And wouldn’t you know it, as I got around to writing that book, technology was sucking the life out of the written word. The fast pace of our techno-driven society had replaced the slow, delicious reading of a story with hand-held screens, communicating in abbreviations and initials. OMG! So much for choosing words carefully. Back to the question: why, when knowing all that would I even want to write a book?

I wrote my book, not because I am a writer, but because I am a storyteller. Yes, writers can construct beautiful prose, but it is stories that connect us. They give us clues into who we are and how we need to be. A good story can change the world.  And even when you strip away the focus and deliberation necessary to read, storytelling must endure. Technology cannot replace story, it can only replace its delivery.

It’s difficult to predict what will happen to books. Clearly there are fewer readers for the novel format. New fiction writers come and go each year with few breaking out into careers with any promise of longevity. Writers must now be marketers too, participating in an Internet that is a cacophony of unrelenting promotional noise to sell their wares. And most of all, one-time readers are turning to other media to involve themselves in story. What will be the result? A book engages the imagination, while the flickering light of stories on a screen requires little engagement at all. In fact, it has an addictive quality to it. Does anyone remember the feeling tone, let alone the details of binge watching, or just the feel-good seduction it has provided?

You and I are meaning seeking creatures, and story gives our world meaning. That is why I write. I see storytelling as sacred art that engages and enrages its audience to think, feel, and reflect. Yes, I would love to be widely distributed and have millions of people read my books, but I’m not convinced that books will survive our technological age. In the event that they don’t, I will keep writing stories anyway. It’s the thing that keeps me in awe about what it is to be human, and provides a sense of purpose.

It will be interesting to see what happens next: from gathering around the fire to tell stories that teach us, to reading books that engage us, to new forms of media that will continue to inform us about our miraculous lives. Whatever delivery system our stories take on in this brave new world, storytelling will remain essential.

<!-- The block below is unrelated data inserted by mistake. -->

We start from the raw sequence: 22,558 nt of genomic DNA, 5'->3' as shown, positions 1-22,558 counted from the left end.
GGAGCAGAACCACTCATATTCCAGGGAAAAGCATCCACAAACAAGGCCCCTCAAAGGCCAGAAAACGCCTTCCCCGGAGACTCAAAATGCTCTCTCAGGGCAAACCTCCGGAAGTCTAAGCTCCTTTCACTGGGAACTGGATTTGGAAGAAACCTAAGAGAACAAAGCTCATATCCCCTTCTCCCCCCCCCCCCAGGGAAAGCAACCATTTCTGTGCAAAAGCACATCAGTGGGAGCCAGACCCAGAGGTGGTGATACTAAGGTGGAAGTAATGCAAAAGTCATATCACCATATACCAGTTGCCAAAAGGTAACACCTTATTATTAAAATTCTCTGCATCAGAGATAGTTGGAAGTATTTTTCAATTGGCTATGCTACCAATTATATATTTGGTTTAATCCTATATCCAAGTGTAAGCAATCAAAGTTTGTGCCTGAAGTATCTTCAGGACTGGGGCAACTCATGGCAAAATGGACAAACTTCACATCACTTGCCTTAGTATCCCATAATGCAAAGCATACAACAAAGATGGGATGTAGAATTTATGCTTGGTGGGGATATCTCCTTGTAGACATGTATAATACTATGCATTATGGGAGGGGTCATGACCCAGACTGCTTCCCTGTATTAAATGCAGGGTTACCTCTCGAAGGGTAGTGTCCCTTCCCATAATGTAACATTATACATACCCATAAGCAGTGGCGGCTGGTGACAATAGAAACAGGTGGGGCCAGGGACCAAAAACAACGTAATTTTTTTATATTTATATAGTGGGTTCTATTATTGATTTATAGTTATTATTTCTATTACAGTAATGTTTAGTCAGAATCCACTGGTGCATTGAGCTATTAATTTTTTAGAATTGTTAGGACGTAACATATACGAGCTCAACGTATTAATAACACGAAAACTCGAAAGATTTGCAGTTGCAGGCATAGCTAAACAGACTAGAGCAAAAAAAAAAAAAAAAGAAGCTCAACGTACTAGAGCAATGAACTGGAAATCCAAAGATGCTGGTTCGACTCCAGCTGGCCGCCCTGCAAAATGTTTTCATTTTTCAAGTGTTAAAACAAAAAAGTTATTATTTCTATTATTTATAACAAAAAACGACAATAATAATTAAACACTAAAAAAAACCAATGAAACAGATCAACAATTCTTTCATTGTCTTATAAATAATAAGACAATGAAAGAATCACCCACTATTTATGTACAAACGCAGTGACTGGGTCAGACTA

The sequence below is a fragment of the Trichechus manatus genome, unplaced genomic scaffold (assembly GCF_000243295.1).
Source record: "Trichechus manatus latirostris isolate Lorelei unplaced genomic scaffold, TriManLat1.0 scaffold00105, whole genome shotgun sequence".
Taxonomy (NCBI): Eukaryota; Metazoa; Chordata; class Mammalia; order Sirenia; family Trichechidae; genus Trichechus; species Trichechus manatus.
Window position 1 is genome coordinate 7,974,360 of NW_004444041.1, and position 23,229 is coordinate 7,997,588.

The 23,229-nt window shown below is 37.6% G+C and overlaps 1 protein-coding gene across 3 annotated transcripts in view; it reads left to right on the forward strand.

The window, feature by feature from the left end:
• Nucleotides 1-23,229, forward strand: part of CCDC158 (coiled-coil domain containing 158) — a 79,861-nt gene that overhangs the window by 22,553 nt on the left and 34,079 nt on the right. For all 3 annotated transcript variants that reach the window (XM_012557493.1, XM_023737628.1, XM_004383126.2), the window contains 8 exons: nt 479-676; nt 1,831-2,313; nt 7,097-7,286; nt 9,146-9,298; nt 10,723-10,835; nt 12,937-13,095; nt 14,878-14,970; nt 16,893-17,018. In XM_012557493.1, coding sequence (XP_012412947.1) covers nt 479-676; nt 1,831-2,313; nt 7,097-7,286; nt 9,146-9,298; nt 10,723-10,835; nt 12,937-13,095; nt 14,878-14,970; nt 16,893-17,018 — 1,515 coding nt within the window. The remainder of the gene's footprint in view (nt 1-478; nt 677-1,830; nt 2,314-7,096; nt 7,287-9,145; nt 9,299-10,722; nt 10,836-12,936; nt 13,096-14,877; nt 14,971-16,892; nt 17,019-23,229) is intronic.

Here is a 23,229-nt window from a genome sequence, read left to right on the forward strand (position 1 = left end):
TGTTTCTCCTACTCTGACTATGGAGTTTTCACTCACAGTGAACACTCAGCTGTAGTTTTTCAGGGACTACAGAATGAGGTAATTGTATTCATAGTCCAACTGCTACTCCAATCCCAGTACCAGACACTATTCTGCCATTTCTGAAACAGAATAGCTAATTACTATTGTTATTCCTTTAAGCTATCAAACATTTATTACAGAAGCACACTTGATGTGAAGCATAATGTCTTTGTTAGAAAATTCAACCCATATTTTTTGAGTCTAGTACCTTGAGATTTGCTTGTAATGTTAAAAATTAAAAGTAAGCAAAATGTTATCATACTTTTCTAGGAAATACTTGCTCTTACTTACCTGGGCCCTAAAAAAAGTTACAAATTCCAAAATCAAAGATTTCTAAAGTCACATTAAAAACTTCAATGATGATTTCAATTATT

Posted in Comedy, Tragedy and What the F...?

What’s Your Word for 2017?

istock_000006061268xsmallIt always feels good to get to the other side of the holidays. Decorations put away. Check. Promise not to eat any cookies until February. Check, albeit reluctantly. Make it a good writing year. Check.

Even though one day is pretty much the same as another, and an arbitrary line between December 31st and January 1st doesn’t really mean that much, there’s still something compelling about the idea of a new start, a fresh beginning, new goals. When I look back, it seems that most of my New Year’s goals bleed from one year into the next: be nicer; stay away from the damn cookies; write better; exercise more. Except for the cookie thing, I usually make progress in all of the other areas.

A few weeks ago, I read an article about New Year’s goals and the author suggested that instead of having a list, you just pick one word and let it be your focus word for the 2017. I like that idea. One word points you in a general direction and gives you a touchstone and a reminder. Too, goals tend to get very narrow, whereas vision and intent paint a much larger landscape, setting you up for greater success.

By way of example, the word I chose for 2017 is “fulfillment.” My vision is to know fulfillment in my writing. In my physical activity, in the way that I relate with and to others. Fulfillment can mean that I finally secure a contract with a publisher, and it can also mean that I am fulfilled by my writing whether that happens or not.

Fulfillment is a kind of acknowledgement for the good that has come to me and is yet to come. I’m fulfilled that I can hike in the woods several times a week. I’m fulfilled by a happy and humorous marriage. I will be fulfilled by finishing the revisions on my current manuscript and I will also be fulfilled by working hard in the garden and then taking a nap.

So, fulfillment seemed like the right word for me this year. It has a component of gratitude and acknowledgement. In the year’s first nine days, I’ve returned to the word several times. I have a feeling that the word will continue to inform and help me to hone my vision of living the fulfilled life.

Just one word. There are so many good ones. My husband chose “gratitude” for his word and I am pretty sure that my dog chose the word “wag.”

What one word would best describes what you want for yourself in 2017? Please share with me in the comment section. Happiest of New Years and may you be fulfilled.

Posted in Comedy, Tragedy and What the F...?

Holiday Wishes

img_0174Just a dusting of snow, not much at all, but enough to punctuate the date, December 24, 2016. My neighbor’s have all turned on their tree lights and smoke escapes the chimneys mingling in the morning fog.